TRiG Poll: Multicultural Groups Feel More Positive About Economy Than General Population

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TRiG poll finds the general population and multicultural segments view the state of the economy differently. The survey reveals that a significant percentage of African-Americans, Asian-Americans and Hispanics feel more positive about the direction of the economy than the general population where less than five percent of the American public feels the current economic environment is good for them.

TRiG poll finds the general population and multicultural segments view the state of the economy differently. Despite that most Americans plan on staying home, enjoying home-cooked meals and home entertainment, given the troubles with the economy, the multicultural population has a more positive outlook. The survey reveals that a significant percentage of African-Americans, Asian-Americans and Hispanics feel more positive about the direction of the economy than the general population where less than five percent of the American public feels the current economic environment is good for them.

In a recent study conducted by The Research Intelligence Group (TRiG), shortly after the US presidential election, Americans overwhelmingly expressed that they must be more cautious on spending their money. This wary sentiment rang true regardless of respondents' race, ethnicity, income, gender, region, and age. However, when asked about holiday spending, 7% of the public plans on spending more than normal this time of year, while 20% of African-Americans say they will. This is nearly twice as much as other multicultural groups. Regarding the direction of the economy, most Americans are pessimistic or feel it is soon after the election to tell, with 20% saying they feel positive. Conversely, 33% of African-Americans, 27% of Asian-Americans and 26% of Hispanics feel positive about its direction.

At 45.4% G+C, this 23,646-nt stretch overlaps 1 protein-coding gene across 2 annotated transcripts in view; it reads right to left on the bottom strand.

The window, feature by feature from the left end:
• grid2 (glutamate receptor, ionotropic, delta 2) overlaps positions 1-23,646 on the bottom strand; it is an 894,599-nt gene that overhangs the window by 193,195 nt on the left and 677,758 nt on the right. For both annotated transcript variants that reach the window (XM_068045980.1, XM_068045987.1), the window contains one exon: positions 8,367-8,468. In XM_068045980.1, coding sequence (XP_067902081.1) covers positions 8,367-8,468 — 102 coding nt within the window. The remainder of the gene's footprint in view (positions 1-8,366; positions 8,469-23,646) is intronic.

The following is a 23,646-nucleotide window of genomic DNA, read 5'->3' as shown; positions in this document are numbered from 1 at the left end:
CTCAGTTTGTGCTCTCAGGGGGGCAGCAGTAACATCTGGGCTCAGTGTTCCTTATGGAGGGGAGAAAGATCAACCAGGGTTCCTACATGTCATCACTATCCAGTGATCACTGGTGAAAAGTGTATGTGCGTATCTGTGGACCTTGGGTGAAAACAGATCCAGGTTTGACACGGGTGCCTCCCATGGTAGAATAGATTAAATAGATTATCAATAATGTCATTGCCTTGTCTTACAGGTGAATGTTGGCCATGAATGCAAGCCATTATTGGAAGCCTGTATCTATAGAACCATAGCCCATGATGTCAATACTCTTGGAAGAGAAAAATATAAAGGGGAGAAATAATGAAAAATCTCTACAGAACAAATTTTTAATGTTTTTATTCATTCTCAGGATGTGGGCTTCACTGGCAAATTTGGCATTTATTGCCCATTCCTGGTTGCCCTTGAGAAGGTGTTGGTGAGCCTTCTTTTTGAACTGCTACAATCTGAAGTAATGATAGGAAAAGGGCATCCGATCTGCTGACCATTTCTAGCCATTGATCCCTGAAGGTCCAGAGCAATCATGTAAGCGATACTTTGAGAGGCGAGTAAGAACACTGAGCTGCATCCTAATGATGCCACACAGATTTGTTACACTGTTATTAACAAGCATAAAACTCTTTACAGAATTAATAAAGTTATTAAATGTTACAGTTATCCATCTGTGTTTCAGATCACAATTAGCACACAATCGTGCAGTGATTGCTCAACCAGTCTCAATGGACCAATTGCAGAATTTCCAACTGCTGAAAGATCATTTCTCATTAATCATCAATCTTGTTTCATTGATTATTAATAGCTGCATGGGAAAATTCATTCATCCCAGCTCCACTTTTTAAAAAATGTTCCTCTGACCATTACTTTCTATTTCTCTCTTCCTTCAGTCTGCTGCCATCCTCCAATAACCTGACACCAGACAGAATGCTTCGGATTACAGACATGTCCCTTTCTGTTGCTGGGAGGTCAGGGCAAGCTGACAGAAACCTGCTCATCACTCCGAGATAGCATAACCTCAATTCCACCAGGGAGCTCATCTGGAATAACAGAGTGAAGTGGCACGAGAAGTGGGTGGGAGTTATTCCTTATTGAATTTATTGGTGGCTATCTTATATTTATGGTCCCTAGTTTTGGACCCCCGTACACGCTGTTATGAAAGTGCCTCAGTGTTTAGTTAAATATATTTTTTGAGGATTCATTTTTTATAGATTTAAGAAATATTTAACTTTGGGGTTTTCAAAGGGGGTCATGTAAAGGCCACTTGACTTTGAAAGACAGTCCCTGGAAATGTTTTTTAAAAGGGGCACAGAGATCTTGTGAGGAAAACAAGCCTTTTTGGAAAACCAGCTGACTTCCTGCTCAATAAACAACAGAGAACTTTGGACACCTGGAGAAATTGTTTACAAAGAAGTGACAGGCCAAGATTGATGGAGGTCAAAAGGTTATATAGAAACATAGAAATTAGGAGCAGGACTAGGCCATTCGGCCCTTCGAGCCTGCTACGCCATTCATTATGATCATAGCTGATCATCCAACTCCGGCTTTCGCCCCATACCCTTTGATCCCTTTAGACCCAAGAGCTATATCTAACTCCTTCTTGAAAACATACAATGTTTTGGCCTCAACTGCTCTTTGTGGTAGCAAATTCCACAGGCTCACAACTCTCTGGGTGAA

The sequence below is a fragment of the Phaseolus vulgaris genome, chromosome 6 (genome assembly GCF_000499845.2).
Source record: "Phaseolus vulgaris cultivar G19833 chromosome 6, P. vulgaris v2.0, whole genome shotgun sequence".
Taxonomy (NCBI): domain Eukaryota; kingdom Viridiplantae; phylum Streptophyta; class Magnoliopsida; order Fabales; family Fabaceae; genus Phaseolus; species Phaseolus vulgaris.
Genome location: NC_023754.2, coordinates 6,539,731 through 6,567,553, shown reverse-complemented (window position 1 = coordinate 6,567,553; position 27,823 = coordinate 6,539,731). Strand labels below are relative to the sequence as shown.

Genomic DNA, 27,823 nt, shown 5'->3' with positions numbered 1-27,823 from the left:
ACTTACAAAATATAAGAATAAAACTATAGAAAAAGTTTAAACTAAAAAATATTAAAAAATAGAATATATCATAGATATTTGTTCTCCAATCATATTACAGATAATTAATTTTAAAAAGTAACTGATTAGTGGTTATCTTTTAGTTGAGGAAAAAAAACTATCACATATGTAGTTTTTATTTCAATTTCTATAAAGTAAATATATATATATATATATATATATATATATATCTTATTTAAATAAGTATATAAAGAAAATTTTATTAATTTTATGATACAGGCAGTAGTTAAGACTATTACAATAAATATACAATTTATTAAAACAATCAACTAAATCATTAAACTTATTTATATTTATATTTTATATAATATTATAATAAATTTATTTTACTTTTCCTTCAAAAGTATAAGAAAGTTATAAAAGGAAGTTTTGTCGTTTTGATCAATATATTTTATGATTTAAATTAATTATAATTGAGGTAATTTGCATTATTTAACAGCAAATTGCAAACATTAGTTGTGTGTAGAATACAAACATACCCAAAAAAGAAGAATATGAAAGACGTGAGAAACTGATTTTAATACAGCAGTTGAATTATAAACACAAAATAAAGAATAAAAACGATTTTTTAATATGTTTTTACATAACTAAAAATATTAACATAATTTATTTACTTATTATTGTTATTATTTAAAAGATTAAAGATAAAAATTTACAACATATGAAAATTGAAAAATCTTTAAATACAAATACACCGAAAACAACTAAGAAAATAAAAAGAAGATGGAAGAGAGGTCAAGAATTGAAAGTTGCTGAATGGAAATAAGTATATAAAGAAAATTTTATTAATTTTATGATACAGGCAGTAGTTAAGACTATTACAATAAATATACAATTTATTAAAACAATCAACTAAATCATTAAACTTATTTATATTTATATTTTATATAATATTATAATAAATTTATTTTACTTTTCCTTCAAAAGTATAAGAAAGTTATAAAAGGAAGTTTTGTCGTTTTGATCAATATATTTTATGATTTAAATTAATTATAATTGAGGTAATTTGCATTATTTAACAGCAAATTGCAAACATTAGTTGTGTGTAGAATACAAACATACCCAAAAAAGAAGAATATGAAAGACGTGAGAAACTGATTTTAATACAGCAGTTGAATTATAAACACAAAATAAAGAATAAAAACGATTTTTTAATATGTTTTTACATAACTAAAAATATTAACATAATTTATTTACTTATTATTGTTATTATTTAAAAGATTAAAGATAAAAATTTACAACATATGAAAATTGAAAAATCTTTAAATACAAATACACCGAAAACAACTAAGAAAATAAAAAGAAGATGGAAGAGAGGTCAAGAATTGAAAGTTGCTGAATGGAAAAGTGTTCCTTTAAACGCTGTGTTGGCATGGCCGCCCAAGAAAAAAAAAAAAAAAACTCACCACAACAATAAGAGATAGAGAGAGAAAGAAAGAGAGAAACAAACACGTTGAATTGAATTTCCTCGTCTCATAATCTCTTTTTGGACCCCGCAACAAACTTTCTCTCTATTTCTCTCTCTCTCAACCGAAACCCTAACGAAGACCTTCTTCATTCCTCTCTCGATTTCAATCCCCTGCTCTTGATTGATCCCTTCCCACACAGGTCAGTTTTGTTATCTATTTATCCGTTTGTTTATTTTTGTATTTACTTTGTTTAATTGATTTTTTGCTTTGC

The areas to be impacted the most by reduced spending include eating out at restaurants, entertainment, and holiday shopping. Telephone service and cable/satellite television services are least likely to be impacted by reduced spending with the majority of those surveyed indicating no changes planned for the next year. Regarding cell phone plans, 9% of Hispanics indicate they will spend more versus 4% for the general public. Fewer than one out of ten indicated they would be spending more on any category, with the exception of food/groceries where nearly a quarter of US households indicated they expected to increase spending in the coming year. However, only 11% of Hispanics plan on spending more in this category with 40% planning on spending less. Twenty-seven percent say they will contribute less to their investments; not surprising given the recent volatility in the stock market.

TRiG's multicultural expert, Steve Moylan, expressed that these findings are not a surprise. As pointed out by Steve, "The election of Barack Obama presents an interesting dynamic to the attitudes and aspirations of the multi-cultural community, given his multicultural background, and how this plays out with a more positive outlook. Also, multicultural segments, especially, embrace the holiday season and are more willing to spend. We also see differences in spending among individual multicultural groups because they do not behave in a monolithic fashion."

For additional information on TRiG Poll, contact Steve Levine at 215-643-8608. TRiG, also known as The Research Intelligence Group, is an innovative full-service marketing research agency based in Fort Washington, Pennsylvania. (http://www.trigsite.com)

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